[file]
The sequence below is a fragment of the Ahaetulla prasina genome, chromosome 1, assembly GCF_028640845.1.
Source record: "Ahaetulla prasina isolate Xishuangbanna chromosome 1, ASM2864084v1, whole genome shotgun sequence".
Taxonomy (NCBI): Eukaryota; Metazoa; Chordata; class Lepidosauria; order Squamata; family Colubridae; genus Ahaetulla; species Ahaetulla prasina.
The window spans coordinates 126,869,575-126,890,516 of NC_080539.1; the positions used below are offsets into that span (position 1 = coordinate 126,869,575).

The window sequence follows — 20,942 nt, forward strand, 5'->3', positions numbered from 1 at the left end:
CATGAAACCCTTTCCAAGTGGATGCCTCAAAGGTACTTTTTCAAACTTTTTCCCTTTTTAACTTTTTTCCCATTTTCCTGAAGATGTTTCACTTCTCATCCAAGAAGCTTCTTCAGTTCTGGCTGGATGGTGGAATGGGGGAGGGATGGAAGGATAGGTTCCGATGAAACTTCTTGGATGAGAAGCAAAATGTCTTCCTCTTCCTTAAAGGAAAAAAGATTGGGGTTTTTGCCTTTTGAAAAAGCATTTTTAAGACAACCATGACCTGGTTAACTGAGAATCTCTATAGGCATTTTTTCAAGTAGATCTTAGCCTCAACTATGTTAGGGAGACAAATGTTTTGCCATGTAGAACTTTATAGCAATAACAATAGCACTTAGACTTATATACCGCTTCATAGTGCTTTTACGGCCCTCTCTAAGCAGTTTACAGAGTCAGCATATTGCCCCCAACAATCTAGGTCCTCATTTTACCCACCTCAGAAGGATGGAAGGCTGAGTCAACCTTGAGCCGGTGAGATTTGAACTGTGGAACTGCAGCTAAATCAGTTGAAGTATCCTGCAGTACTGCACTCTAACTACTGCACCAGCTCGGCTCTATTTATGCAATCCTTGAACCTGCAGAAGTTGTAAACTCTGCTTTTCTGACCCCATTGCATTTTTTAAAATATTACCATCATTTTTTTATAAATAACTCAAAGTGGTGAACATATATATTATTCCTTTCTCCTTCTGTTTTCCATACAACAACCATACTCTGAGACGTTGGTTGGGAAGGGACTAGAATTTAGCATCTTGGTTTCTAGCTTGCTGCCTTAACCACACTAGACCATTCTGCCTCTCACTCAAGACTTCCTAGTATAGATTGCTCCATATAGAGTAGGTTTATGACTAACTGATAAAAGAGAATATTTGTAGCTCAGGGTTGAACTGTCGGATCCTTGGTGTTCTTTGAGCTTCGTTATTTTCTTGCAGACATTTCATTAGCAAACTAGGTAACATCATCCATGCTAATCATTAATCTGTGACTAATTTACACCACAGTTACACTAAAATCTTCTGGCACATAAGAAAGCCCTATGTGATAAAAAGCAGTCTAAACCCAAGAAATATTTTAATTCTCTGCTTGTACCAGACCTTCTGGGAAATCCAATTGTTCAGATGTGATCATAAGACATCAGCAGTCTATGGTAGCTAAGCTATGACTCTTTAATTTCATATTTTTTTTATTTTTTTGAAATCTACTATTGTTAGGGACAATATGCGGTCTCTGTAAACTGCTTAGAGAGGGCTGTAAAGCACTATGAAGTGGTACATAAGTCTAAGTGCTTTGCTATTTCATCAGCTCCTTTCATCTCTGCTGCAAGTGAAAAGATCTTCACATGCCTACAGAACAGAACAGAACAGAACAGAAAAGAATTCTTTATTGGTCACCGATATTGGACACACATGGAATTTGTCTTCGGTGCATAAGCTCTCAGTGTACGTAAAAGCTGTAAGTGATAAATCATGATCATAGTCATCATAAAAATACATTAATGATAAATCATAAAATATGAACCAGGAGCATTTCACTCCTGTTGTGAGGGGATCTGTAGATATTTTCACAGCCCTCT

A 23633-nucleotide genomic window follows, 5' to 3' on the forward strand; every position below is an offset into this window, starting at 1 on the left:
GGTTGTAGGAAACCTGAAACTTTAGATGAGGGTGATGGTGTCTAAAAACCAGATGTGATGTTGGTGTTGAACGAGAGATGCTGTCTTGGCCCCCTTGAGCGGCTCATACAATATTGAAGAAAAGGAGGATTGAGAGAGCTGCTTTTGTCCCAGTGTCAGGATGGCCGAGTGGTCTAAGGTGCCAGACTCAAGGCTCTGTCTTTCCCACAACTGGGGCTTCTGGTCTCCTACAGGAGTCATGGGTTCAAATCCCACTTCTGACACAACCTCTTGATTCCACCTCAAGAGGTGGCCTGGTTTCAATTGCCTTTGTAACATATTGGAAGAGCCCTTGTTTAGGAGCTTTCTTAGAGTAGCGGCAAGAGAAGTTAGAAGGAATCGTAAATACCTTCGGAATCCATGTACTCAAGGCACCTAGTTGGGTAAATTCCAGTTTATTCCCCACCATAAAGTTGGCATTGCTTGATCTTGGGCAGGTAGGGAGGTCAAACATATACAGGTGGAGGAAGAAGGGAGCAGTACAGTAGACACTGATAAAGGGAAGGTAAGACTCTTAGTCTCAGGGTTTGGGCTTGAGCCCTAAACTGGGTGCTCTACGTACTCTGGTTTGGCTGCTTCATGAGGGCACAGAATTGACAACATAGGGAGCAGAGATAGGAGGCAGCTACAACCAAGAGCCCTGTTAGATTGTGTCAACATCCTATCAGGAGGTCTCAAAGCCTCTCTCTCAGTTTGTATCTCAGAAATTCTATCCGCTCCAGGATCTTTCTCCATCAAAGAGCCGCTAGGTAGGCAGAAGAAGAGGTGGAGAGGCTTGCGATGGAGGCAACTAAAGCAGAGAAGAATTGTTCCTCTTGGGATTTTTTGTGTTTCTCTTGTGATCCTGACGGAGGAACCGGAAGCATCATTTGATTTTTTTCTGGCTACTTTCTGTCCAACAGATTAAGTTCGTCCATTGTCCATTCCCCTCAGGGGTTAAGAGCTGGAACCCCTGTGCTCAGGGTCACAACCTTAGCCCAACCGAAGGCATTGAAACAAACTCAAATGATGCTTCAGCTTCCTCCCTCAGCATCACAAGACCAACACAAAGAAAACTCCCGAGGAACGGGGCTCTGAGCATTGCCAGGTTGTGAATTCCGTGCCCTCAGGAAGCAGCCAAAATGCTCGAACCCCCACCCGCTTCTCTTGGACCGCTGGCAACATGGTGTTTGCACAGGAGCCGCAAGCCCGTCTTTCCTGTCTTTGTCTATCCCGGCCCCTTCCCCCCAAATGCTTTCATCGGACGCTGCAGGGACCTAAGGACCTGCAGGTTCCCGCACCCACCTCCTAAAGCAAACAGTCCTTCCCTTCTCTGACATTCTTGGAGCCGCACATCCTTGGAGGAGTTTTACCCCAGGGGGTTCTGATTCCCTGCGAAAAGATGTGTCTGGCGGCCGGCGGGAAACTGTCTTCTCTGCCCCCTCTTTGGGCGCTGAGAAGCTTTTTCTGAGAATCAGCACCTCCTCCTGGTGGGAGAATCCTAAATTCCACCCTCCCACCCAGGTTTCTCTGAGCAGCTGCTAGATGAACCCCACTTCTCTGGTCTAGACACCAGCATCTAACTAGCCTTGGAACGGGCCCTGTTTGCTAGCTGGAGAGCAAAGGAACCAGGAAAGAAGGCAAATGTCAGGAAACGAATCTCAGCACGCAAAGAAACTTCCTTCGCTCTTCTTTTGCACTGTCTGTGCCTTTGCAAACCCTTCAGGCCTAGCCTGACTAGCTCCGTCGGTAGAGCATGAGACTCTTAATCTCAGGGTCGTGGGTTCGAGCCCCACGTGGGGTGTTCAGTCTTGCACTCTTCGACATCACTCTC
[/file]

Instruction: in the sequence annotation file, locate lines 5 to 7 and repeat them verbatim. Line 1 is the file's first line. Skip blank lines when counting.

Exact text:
The window sequence follows — 20,942 nt, forward strand, 5'->3', positions numbered from 1 at the left end:
CATGAAACCCTTTCCAAGTGGATGCCTCAAAGGTACTTTTTCAAACTTTTTCCCTTTTTAACTTTTTTCCCATTTTCCTGAAGATGTTTCACTTCTCATCCAAGAAGCTTCTTCAGTTCTGGCTGGATGGTGGAATGGGGGAGGGATGGAAGGATAGGTTCCGATGAAACTTCTTGGATGAGAAGCAAAATGTCTTCCTCTTCCTTAAAGGAAAAAAGATTGGGGTTTTTGCCTTTTGAAAAAGCATTTTTAAGACAACCATGACCTGGTTAACTGAGAATCTCTATAGGCATTTTTTCAAGTAGATCTTAGCCTCAACTATGTTAGGGAGACAAATGTTTTGCCATGTAGAACTTTATAGCAATAACAATAGCACTTAGACTTATATACCGCTTCATAGTGCTTTTACGGCCCTCTCTAAGCAGTTTACAGAGTCAGCATATTGCCCCCAACAATCTAGGTCCTCATTTTACCCACCTCAGAAGGATGGAAGGCTGAGTCAACCTTGAGCCGGTGAGATTTGAACTGTGGAACTGCAGCTAAATCAGTTGAAGTATCCTGCAGTACTGCACTCTAACTACTGCACCAGCTCGGCTCTATTTATGCAATCCTTGAACCTGCAGAAGTTGTAAACTCTGCTTTTCTGACCCCATTGCATTTTTTAAAATATTACCATCATTTTTTTATAAATAACTCAAAGTGGTGAACATATATATTATTCCTTTCTCCTTCTGTTTTCCATACAACAACCATACTCTGAGACGTTGGTTGGGAAGGGACTAGAATTTAGCATCTTGGTTTCTAGCTTGCTGCCTTAACCACACTAGACCATTCTGCCTCTCACTCAAGACTTCCTAGTATAGATTGCTCCATATAGAGTAGGTTTATGACTAACTGATAAAAGAGAATATTTGTAGCTCAGGGTTGAACTGTCGGATCCTTGGTGTTCTTTGAGCTTCGTTATTTTCTTGCAGACATTTCATTAGCAAACTAGGTAACATCATCCATGCTAATCATTAATCTGTGACTAATTTACACCACAGTTACACTAAAATCTTCTGGCACATAAGAAAGCCCTATGTGATAAAAAGCAGTCTAAACCCAAGAAATATTTTAATTCTCTGCTTGTACCAGACCTTCTGGGAAATCCAATTGTTCAGATGTGATCATAAGACATCAGCAGTCTATGGTAGCTAAGCTATGACTCTTTAATTTCATATTTTTTTTATTTTTTTGAAATCTACTATTGTTAGGGACAATATGCGGTCTCTGTAAACTGCTTAGAGAGGGCTGTAAAGCACTATGAAGTGGTACATAAGTCTAAGTGCTTTGCTATTTCATCAGCTCCTTTCATCTCTGCTGCAAGTGAAAAGATCTTCACATGCCTACAGAACAGAACAGAACAGAACAGAAAAGAATTCTTTATTGGTCACCGATATTGGACACACATGGAATTTGTCTTCGGTGCATAAGCTCTCAGTGTACGTAAAAGCTGTAAGTGATAAATCATGATCATAGTCATCATAAAAATACATTAATGATAAATCATAAAATATGAACCAGGAGCATTTCACTCCTGTTGTGAGGGGATCTGTAGATATTTTCACAGCCCTCT

A 23633-nucleotide genomic window follows, 5' to 3' on the forward strand; every position below is an offset into this window, starting at 1 on the left: